Last weekend, I drove down to Indianapolis to see my friends Adam and Jane. Jane has called Indy home for almost a year, and she showed us the little spaces pocketed inside the city that make up her version of Indianapolis. We had lunch at the Spice Box, sipped coffee at the Thirsty Scholar, walked along the canal. We rested at her apartment and shopped at Indy Reads Books. We saw different neighborhoods and walked lots of sidewalks.
Jane told us about Indy being called “No Mean City.” It’s a campaign based on telling the stories of Indy’s varied people–more Humans of New York, less I Heart NY. The kind of marketing that makes me want to ask store owners why they love what they do. The kind that feels true.
While we walked and sat and drove, Adam, Jane, and I discovered that our little group of three had been talking for about seven years. Friends for that long. Friends who can chat about everything and nothing, friends who can sit down for lunch and ask, “Okay, what problems do we need to solve?” When we asked that question, we laughed…and then we went around the table, solving problems by realizing we didn’t have answers, but we did have each other.
Walking Indy’s streets and neighborhoods, we talked about how they were all different–felt different, had separated themselves over time–but were part of the same city. Over the years, the three of us have gone separate ways; we have lived in Nashville, New York, Indianapolis, Columbia, and Versailles. We have come back to where we grew up and moved away. We have visited often and gone months without visiting. We have stayed the same and changed.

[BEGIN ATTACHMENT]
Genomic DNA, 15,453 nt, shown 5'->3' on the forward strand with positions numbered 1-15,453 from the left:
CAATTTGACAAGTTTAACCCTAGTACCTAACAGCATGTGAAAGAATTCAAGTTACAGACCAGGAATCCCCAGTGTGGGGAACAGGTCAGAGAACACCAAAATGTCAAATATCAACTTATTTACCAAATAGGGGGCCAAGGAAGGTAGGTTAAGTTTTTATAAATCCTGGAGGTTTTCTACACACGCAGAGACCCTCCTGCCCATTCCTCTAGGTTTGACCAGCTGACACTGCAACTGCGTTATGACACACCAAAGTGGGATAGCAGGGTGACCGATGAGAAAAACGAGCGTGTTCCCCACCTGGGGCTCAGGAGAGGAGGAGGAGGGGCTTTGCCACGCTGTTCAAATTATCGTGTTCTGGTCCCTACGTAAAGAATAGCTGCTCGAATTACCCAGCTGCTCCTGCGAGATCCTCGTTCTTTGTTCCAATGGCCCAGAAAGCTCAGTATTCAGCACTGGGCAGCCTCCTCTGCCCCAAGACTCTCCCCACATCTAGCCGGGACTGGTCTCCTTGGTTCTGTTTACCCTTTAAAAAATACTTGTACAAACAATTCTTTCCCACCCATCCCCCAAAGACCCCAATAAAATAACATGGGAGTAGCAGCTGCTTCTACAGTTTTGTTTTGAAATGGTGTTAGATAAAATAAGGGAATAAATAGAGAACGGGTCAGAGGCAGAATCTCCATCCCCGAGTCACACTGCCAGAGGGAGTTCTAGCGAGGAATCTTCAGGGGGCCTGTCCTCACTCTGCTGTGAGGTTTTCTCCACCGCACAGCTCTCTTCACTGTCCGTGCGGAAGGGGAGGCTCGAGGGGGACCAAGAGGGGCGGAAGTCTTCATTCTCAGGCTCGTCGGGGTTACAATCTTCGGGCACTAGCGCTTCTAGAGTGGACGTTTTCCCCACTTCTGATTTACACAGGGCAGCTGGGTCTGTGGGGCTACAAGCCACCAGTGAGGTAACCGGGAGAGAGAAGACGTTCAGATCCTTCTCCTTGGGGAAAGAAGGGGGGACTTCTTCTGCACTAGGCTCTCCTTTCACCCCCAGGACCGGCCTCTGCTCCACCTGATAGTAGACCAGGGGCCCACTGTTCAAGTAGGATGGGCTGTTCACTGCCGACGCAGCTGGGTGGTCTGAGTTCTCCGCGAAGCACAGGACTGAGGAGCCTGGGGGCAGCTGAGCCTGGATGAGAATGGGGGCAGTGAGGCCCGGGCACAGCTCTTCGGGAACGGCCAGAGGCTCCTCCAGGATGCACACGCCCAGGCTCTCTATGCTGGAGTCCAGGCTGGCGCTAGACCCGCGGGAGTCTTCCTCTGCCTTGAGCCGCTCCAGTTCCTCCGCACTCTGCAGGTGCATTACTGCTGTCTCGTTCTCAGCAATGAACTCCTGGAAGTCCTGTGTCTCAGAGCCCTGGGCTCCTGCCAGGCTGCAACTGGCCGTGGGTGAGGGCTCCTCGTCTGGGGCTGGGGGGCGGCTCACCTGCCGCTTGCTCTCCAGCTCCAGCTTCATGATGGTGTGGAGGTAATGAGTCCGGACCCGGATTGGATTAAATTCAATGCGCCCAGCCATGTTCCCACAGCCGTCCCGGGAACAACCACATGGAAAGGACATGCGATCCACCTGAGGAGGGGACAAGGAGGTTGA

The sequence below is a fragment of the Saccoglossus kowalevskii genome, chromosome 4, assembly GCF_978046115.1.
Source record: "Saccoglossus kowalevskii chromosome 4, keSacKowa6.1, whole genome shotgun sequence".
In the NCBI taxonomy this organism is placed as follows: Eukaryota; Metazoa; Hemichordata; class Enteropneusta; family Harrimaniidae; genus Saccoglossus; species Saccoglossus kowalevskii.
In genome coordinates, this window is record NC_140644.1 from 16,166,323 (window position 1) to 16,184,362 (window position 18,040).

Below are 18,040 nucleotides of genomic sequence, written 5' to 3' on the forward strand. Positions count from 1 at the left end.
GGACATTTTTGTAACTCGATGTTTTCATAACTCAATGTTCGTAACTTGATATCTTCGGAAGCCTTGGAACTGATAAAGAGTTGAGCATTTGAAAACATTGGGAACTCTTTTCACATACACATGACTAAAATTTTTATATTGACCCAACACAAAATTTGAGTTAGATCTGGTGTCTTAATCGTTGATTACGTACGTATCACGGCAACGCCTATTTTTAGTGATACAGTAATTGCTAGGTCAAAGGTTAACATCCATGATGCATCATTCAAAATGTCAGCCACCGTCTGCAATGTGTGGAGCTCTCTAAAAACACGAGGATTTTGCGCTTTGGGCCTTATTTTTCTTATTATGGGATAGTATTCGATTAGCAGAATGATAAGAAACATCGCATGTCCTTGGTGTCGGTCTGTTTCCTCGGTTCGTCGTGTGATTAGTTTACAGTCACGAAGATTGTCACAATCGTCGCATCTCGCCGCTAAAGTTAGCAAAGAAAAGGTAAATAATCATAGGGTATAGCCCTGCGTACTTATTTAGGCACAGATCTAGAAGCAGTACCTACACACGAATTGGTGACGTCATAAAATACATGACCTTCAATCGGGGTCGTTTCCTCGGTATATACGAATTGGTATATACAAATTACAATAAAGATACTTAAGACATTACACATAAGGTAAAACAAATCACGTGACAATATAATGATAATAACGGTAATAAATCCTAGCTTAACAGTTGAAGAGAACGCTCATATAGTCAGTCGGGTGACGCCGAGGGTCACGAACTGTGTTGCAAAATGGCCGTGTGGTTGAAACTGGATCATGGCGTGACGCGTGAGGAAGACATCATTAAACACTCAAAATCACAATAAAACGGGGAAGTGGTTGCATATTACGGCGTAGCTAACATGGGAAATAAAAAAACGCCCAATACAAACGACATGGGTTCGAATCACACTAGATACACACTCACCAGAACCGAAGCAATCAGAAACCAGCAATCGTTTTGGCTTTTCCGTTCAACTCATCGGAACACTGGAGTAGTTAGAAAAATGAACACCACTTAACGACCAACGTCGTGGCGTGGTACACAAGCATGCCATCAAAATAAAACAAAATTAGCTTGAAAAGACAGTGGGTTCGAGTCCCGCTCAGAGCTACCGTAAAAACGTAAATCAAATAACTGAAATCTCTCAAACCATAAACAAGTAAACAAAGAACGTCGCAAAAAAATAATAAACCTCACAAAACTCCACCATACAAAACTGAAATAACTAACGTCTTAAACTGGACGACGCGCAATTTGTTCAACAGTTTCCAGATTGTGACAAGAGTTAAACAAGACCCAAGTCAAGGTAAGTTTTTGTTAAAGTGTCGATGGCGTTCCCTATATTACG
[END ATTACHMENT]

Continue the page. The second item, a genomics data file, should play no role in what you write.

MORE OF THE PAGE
Visiting Indianapolis felt like being in a city that worked like our little group of three does. We explored so many places that were different but on the same team, heading toward the same goal. Indy really was no mean city–it welcomed us like we welcome each other. We listened to the stories of its streets like we listened to the stories of our separate lives, almost hearing them knitting together.
When I think about place, I think about people. I think about brick-and-mortar shops I’ve loved, sure, places with good coffee and comfortable chairs or long hallways of books. But when places like that aren’t shared, place becomes people. When asked where I’m from, I could say Versailles or Nashville, Fort Wayne or West Lafayette. But what I really mean is that I’m from these people, those talks, that laughter at inside jokes from years ago. What I mean is the bookstore we browse doesn’t wholly signify I’ve come home; what does is the people I see looking at the shelves across the store, head bent to the side like mine.
We could have been anywhere, but I think Indy made us more thankful to be together because the city itself does what we try to do: bring stories together, unify what is separate, make sense of what’s ahead of us.
Here’s to seven years of that and many more. I’m grateful, friends.